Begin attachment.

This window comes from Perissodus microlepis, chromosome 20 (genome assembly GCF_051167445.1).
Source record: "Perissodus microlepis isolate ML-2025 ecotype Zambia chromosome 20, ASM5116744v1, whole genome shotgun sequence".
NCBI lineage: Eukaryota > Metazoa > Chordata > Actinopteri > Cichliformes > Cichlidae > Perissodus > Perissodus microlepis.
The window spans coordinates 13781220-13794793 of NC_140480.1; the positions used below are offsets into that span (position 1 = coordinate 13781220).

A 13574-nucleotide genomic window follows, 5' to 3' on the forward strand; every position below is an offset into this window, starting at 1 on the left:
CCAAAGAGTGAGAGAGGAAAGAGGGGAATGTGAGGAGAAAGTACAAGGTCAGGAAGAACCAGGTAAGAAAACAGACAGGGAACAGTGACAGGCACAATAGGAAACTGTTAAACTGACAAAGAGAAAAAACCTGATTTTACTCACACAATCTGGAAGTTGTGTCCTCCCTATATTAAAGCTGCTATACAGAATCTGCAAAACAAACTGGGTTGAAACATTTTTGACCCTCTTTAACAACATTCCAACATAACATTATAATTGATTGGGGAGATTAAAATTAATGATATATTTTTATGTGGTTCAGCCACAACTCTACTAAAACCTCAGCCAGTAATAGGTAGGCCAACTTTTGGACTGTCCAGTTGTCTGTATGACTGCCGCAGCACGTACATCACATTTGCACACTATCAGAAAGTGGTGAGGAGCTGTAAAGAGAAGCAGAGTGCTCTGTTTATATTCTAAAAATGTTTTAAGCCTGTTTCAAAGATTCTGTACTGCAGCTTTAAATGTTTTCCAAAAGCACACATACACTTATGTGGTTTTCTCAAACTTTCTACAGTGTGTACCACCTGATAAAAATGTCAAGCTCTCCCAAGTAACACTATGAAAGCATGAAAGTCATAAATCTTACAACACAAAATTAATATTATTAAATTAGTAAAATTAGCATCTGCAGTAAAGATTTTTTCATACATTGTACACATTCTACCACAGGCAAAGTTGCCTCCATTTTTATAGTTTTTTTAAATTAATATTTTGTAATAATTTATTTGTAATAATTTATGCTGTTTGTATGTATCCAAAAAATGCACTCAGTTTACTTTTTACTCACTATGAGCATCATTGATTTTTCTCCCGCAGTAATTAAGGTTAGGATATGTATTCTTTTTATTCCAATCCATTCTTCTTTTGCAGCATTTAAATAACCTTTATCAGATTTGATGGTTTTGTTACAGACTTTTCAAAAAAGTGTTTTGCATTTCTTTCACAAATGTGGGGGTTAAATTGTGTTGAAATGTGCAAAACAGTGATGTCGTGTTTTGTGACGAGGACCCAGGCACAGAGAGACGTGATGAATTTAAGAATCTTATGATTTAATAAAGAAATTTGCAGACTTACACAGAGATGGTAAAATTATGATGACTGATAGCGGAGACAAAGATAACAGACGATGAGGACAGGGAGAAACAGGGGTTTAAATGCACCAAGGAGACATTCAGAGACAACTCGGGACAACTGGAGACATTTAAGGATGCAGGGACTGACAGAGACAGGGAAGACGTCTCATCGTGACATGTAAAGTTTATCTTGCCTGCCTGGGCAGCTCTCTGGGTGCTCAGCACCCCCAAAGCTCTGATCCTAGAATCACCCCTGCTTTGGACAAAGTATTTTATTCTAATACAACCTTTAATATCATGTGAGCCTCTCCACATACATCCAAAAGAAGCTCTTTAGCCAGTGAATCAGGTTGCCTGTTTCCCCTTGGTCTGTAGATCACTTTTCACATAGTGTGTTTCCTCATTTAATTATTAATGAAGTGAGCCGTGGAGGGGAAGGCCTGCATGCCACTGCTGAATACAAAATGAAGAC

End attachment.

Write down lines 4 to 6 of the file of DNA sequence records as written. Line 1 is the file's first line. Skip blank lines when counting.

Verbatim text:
The window spans coordinates 13781220-13794793 of NC_140480.1; the positions used below are offsets into that span (position 1 = coordinate 13781220).

A 13574-nucleotide genomic window follows, 5' to 3' on the forward strand; every position below is an offset into this window, starting at 1 on the left:
CCAAAGAGTGAGAGAGGAAAGAGGGGAATGTGAGGAGAAAGTACAAGGTCAGGAAGAACCAGGTAAGAAAACAGACAGGGAACAGTGACAGGCACAATAGGAAACTGTTAAACTGACAAAGAGAAAAAACCTGATTTTACTCACACAATCTGGAAGTTGTGTCCTCCCTATATTAAAGCTGCTATACAGAATCTGCAAAACAAACTGGGTTGAAACATTTTTGACCCTCTTTAACAACATTCCAACATAACATTATAATTGATTGGGGAGATTAAAATTAATGATATATTTTTATGTGGTTCAGCCACAACTCTACTAAAACCTCAGCCAGTAATAGGTAGGCCAACTTTTGGACTGTCCAGTTGTCTGTATGACTGCCGCAGCACGTACATCACATTTGCACACTATCAGAAAGTGGTGAGGAGCTGTAAAGAGAAGCAGAGTGCTCTGTTTATATTCTAAAAATGTTTTAAGCCTGTTTCAAAGATTCTGTACTGCAGCTTTAAATGTTTTCCAAAAGCACACATACACTTATGTGGTTTTCTCAAACTTTCTACAGTGTGTACCACCTGATAAAAATGTCAAGCTCTCCCAAGTAACACTATGAAAGCATGAAAGTCATAAATCTTACAACACAAAATTAATATTATTAAATTAGTAAAATTAGCATCTGCAGTAAAGATTTTTTCATACATTGTACACATTCTACCACAGGCAAAGTTGCCTCCATTTTTATAGTTTTTTTAAATTAATATTTTGTAATAATTTATTTGTAATAATTTATGCTGTTTGTATGTATCCAAAAAATGCACTCAGTTTACTTTTTACTCACTATGAGCATCATTGATTTTTCTCCCGCAGTAATTAAGGTTAGGATATGTATTCTTTTTATTCCAATCCATTCTTCTTTTGCAGCATTTAAATAACCTTTATCAGATTTGATGGTTTTGTTACAGACTTTTCAAAAAAGTGTTTTGCATTTCTTTCACAAATGTGGGGGTTAAATTGTGTTGAAATGTGCAAAACAGTGATGTCGTGTTTTGTGACGAGGACCCAGGCACAGAGAGACGTGATGAATTTAAGAATCTTATGATTTAATAAAGAAATTTGCAGACTTACACAGAGATGGTAAAATTATGATGACTGATAGCGGAGACAAAGATAACAGACGATGAGGACAGGGAGAAACAGGGGTTTAAATGCACCAAGGAGACATTCAGAGACAACTCGGGACAACTGGAGACATTTAAGGATGCAGGGACTGACAGAGACAGGGAAGACGTCTCATCGTGACATGTAAAGTTTATCTTGCCTGCCTGGGCAGCTCTCTGGGTGCTCAGCACCCCCAAAGCTCTGATCCTAGAATCACCCCTGCTTTGGACAAAGTATTTTATTCTAATACAACCTTTAATATCATGTGAGCCTCTCCACATACATCCAAAAGAAGCTCTTTAGCCAGTGAATCAGGTTGCCTGTTTCCCCTTGGTCTGTAGATCACTTTTCACATAGTGTGTTTCCTCATTTAATTATTAATGAAGTGAGCCGTGGAGGGGAAGGCCTGCATGCCACTGCTGAATACAAAATGAAGAC